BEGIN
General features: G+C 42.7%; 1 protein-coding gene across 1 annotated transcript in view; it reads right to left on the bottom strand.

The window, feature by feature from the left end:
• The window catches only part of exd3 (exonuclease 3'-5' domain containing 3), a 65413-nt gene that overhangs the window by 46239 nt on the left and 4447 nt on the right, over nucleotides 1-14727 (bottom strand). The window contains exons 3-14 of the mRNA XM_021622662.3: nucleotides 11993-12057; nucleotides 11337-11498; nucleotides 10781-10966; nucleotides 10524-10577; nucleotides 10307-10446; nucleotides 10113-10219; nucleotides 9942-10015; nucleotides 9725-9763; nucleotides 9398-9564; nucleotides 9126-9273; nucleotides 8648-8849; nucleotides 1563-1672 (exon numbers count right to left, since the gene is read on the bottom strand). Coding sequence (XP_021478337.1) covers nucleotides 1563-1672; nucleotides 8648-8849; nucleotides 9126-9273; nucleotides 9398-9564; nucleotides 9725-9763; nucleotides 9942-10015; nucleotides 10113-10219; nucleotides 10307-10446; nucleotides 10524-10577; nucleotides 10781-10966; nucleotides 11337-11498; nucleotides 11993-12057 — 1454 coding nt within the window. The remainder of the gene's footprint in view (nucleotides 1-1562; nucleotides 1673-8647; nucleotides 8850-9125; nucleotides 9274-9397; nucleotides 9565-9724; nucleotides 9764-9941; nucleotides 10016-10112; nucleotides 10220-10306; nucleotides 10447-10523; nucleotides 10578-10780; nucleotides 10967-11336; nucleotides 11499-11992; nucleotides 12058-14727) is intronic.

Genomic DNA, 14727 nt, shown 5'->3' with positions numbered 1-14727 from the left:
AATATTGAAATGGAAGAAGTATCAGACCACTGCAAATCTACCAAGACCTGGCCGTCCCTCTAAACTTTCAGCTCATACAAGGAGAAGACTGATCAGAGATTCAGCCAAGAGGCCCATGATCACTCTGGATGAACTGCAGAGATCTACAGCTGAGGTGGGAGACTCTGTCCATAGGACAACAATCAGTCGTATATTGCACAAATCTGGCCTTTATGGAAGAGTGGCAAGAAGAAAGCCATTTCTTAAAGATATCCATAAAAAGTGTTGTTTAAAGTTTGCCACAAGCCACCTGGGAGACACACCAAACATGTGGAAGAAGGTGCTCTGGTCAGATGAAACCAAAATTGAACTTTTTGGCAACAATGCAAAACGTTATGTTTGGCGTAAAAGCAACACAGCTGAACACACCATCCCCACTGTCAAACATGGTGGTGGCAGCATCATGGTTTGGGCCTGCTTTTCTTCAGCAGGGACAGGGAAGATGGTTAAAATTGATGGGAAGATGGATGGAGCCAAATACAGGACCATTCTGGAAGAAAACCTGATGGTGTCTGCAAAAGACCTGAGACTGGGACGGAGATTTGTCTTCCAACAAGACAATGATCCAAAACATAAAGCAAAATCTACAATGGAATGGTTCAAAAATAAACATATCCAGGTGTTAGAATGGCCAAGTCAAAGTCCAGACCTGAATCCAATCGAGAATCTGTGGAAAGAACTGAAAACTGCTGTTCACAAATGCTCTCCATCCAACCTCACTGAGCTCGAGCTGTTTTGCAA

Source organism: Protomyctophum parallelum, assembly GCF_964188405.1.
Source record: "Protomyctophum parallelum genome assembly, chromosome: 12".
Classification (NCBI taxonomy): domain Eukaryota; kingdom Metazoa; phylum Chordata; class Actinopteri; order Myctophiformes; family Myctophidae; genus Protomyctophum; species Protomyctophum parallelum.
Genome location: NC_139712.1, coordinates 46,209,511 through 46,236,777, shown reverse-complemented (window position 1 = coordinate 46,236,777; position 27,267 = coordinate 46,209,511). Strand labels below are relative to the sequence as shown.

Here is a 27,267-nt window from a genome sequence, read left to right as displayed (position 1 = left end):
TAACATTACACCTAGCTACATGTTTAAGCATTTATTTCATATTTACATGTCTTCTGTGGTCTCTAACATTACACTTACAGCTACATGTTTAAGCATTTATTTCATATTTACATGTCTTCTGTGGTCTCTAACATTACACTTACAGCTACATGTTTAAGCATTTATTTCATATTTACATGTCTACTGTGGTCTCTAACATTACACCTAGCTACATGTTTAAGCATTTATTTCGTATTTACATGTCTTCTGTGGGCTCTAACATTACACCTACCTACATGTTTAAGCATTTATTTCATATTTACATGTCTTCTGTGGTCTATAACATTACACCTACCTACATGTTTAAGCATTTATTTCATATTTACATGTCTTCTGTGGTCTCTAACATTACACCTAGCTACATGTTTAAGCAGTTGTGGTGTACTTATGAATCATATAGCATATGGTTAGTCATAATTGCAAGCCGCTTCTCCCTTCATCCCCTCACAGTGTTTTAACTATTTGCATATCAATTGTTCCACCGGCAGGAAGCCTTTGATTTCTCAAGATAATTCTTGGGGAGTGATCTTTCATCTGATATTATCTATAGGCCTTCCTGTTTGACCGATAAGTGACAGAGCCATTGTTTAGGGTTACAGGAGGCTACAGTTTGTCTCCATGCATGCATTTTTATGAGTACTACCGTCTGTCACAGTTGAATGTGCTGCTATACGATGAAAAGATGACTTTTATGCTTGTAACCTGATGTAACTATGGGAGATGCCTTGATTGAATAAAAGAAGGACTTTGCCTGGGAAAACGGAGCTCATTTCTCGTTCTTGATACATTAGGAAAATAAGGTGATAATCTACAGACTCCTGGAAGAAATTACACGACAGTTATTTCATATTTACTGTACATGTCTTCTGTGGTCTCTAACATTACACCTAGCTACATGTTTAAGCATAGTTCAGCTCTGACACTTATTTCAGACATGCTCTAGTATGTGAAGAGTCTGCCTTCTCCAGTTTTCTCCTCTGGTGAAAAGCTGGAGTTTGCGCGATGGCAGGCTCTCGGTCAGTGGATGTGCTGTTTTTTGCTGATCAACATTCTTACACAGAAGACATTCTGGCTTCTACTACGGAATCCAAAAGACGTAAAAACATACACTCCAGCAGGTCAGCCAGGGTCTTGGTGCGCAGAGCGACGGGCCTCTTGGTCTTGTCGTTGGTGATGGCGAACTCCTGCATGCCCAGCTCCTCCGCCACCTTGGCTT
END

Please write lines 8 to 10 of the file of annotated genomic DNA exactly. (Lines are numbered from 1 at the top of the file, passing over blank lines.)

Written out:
Classification (NCBI taxonomy): domain Eukaryota; kingdom Metazoa; phylum Chordata; class Actinopteri; order Myctophiformes; family Myctophidae; genus Protomyctophum; species Protomyctophum parallelum.
Genome location: NC_139712.1, coordinates 46,209,511 through 46,236,777, shown reverse-complemented (window position 1 = coordinate 46,236,777; position 27,267 = coordinate 46,209,511). Strand labels below are relative to the sequence as shown.

Here is a 27,267-nt window from a genome sequence, read left to right as displayed (position 1 = left end):